One of the mysteries of the English language finally explained.
The branch of medicine which deals with the incidence, distribution, and possible control of diseases and other factors relating to health.
- ‘There are no personnel trained in field epidemiology in the public health system.’
- ‘The epidemiology of West Nile virus has also changed in recent years.’
- ‘The epidemiology of cryptococcosis has changed over the years because of the AIDS epidemic.’
- ‘I'm a microbiologist, and my emphasis area is infectious disease epidemiology.’
- ‘The second major factor is the epidemiology of the disease or condition.’
- ‘We have confirmed that research on cancers and cardiovascular diseases dominates published epidemiology.’
- ‘When viewed globally, the future epidemiology of lung cancer is of great concern.’
- ‘The use of race and ethnicity in epidemiology and public health research has been debated hotly.’
- ‘Asthma severity is difficult to define in epidemiology, as previously described.’
- ‘This book reviews the treatment, epidemiology and unique clinical aspects of epilepsy.’
- ‘It is also essential for understanding the epidemiology of the disease.’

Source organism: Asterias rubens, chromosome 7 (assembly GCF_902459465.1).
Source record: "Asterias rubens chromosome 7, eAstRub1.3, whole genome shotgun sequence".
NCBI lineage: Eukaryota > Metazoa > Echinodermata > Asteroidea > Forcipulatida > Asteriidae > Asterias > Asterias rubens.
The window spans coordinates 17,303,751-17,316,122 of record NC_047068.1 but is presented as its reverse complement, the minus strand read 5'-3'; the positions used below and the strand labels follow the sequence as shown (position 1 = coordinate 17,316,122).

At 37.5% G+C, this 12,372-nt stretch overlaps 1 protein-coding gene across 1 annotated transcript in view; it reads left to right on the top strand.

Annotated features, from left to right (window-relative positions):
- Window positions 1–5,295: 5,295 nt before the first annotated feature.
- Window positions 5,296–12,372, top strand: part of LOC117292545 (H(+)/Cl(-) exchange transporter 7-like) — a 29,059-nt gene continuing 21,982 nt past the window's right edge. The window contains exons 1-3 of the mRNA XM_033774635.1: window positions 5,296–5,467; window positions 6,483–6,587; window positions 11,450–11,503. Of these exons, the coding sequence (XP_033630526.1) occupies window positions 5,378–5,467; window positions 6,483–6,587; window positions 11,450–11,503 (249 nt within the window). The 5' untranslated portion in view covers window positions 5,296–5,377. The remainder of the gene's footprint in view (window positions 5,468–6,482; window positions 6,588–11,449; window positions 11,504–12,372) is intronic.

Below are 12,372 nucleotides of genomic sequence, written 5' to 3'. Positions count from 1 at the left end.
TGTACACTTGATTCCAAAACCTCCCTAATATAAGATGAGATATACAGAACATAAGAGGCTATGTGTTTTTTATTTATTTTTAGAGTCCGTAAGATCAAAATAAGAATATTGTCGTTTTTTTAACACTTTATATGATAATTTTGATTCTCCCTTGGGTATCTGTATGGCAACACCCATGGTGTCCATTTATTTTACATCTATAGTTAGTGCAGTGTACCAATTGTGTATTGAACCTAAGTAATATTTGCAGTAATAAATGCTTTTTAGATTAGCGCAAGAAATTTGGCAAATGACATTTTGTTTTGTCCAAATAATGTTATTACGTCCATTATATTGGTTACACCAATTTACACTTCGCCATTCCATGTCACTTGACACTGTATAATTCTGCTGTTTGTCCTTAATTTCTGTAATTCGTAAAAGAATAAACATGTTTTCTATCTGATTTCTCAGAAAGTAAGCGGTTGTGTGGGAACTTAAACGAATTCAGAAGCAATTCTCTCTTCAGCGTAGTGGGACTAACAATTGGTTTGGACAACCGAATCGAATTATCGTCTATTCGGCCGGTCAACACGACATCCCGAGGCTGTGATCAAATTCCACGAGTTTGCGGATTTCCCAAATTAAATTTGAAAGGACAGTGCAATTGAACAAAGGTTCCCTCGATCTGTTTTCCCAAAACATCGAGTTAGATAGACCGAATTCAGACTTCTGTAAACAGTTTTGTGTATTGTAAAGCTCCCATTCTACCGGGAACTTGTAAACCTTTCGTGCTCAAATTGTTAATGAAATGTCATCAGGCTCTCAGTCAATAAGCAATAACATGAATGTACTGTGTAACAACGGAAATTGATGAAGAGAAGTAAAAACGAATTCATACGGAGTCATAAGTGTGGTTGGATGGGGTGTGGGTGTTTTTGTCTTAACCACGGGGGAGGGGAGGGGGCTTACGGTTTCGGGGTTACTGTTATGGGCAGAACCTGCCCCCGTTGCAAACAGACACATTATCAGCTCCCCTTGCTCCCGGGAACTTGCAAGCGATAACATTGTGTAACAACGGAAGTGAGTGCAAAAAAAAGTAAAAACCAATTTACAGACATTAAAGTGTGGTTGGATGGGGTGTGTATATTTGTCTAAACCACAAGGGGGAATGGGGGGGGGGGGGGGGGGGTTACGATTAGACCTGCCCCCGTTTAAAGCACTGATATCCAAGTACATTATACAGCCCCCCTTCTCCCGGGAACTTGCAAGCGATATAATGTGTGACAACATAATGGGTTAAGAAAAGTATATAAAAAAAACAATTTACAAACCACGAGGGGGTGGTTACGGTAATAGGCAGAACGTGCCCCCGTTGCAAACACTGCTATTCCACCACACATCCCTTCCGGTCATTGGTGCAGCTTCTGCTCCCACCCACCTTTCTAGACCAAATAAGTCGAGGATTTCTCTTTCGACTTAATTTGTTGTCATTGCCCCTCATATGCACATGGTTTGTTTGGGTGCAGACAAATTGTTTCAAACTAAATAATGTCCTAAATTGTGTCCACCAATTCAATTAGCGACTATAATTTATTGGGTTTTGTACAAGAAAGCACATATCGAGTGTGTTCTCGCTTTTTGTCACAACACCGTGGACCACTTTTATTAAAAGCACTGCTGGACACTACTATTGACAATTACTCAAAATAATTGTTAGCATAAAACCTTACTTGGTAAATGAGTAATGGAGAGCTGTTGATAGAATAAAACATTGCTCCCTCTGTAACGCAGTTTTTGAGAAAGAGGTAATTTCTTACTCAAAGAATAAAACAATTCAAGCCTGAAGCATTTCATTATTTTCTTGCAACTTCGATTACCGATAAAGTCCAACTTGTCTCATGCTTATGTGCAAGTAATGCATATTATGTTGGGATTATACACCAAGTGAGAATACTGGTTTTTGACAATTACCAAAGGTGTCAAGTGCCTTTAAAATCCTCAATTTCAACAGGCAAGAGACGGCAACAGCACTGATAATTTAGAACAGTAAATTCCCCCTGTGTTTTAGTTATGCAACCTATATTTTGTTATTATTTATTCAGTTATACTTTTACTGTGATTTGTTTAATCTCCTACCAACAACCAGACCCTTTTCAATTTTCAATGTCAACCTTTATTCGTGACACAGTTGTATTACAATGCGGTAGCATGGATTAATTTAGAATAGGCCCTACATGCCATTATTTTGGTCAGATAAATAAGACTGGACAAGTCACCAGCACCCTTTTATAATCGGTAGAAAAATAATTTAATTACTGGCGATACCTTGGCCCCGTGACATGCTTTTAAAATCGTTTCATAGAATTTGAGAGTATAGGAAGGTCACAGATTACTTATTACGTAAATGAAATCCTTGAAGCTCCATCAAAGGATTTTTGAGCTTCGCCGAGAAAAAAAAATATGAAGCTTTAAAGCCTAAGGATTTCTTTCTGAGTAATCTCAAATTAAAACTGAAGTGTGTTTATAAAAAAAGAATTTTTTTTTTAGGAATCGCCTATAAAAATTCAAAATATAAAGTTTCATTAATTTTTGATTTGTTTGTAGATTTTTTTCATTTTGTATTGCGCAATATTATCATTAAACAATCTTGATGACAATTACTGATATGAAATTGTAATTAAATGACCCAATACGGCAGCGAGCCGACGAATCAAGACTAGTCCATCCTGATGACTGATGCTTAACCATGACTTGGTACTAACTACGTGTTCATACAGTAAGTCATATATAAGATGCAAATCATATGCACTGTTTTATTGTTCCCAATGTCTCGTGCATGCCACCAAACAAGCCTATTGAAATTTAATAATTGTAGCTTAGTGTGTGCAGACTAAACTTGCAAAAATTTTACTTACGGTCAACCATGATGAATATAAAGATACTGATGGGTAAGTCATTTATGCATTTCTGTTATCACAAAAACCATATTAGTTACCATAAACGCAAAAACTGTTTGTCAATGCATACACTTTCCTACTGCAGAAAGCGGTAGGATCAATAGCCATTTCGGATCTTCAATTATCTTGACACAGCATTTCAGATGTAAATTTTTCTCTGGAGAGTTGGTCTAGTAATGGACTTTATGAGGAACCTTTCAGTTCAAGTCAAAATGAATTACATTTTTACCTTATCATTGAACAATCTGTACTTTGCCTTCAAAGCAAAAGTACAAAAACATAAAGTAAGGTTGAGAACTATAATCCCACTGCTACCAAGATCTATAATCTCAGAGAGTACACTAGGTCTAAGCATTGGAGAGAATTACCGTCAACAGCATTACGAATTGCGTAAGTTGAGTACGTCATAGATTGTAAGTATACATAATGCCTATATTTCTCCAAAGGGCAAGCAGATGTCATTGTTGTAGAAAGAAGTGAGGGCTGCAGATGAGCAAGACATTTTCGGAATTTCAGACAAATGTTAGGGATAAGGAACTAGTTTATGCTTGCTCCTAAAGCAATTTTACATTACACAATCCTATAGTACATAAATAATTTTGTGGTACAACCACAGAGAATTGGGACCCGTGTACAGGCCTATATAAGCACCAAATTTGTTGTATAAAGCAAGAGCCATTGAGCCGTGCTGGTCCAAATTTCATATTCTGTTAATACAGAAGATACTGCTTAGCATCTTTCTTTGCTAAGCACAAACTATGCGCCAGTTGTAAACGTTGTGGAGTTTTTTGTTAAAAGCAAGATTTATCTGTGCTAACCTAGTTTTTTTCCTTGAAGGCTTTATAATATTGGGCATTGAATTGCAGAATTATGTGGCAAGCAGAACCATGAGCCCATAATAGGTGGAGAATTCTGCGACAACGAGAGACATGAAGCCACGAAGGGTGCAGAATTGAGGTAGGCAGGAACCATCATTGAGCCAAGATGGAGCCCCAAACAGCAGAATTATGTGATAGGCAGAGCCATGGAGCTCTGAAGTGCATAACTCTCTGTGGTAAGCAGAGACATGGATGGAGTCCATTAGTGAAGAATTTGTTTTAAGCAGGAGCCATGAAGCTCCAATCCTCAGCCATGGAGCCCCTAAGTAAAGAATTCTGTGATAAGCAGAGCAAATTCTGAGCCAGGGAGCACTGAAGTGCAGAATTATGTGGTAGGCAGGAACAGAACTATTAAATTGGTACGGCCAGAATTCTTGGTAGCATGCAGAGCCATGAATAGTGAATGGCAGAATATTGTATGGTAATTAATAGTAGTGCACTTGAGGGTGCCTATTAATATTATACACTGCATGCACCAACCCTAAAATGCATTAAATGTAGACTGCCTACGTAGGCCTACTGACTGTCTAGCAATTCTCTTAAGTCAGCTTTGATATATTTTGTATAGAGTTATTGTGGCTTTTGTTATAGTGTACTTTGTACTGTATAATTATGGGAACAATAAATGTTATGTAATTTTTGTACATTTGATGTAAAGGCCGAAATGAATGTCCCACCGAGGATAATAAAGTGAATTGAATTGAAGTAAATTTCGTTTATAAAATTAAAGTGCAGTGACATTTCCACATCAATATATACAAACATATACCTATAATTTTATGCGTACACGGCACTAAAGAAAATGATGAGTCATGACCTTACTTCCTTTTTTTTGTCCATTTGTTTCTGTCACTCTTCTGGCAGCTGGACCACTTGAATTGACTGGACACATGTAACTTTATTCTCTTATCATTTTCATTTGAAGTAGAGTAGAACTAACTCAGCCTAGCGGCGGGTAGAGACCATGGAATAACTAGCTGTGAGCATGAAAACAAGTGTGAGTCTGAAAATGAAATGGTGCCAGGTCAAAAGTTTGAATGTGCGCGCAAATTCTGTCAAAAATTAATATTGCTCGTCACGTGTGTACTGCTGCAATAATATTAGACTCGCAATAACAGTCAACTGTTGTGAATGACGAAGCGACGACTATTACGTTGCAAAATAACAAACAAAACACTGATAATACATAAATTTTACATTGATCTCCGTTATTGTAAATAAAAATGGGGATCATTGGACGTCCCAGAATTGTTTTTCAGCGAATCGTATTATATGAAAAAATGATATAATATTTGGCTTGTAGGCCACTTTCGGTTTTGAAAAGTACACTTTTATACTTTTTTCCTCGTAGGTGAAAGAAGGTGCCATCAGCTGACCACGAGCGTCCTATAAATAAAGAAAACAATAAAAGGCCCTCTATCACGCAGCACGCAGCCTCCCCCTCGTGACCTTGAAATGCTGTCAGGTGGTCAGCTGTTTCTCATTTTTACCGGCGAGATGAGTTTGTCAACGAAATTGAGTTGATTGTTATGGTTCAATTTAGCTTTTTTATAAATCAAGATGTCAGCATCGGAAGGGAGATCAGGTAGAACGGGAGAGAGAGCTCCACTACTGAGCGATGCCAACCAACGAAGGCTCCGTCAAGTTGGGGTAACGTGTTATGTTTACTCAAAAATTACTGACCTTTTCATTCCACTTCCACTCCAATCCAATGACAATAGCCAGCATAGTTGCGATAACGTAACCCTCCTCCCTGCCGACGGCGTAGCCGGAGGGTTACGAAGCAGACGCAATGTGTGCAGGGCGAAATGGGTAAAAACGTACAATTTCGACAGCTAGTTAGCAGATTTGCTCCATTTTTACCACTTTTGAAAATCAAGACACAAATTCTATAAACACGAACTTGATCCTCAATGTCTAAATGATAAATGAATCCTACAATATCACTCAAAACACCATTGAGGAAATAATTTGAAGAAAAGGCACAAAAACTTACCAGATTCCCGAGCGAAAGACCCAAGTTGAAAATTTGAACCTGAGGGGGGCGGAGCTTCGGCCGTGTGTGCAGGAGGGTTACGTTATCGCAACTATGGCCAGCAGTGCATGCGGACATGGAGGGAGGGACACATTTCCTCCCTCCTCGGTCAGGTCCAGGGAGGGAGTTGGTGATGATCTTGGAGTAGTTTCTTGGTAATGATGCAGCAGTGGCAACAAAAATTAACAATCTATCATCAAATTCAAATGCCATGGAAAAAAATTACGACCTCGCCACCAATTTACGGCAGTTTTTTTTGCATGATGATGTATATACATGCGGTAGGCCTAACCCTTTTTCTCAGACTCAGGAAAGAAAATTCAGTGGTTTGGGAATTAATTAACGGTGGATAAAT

- ‘Likewise important were the advances in epidemiology, public health, and sanitation.’
- ‘It has a strong orientation toward behavioral epidemiology and health promotion.’
- ‘The epidemiology of esophagitis in Japan is somewhat different from that in Western countries.’
- ‘Articles that did better tended to include an author affiliated with a department of statistics, epidemiology, or public health.’
- ‘And, if ever there was a need for a compendium of current epidemiology of diabetes and its complications, it is now.’
- ‘Six chapters then examine the analysis of various issues that arise in public health and epidemiology.’
- ‘Matching is a traditional approach to control for potential confounding in epidemiology.’
- ‘The epidemiology of diseases such as cancer is certainly different from what we are accustomed to in the West.’
- ‘The epidemiology of hypertension diagnosed otherwise is currently much less understood.’
Late 19th century: from Greek epidēmia ‘prevalence of disease’ + -logy.
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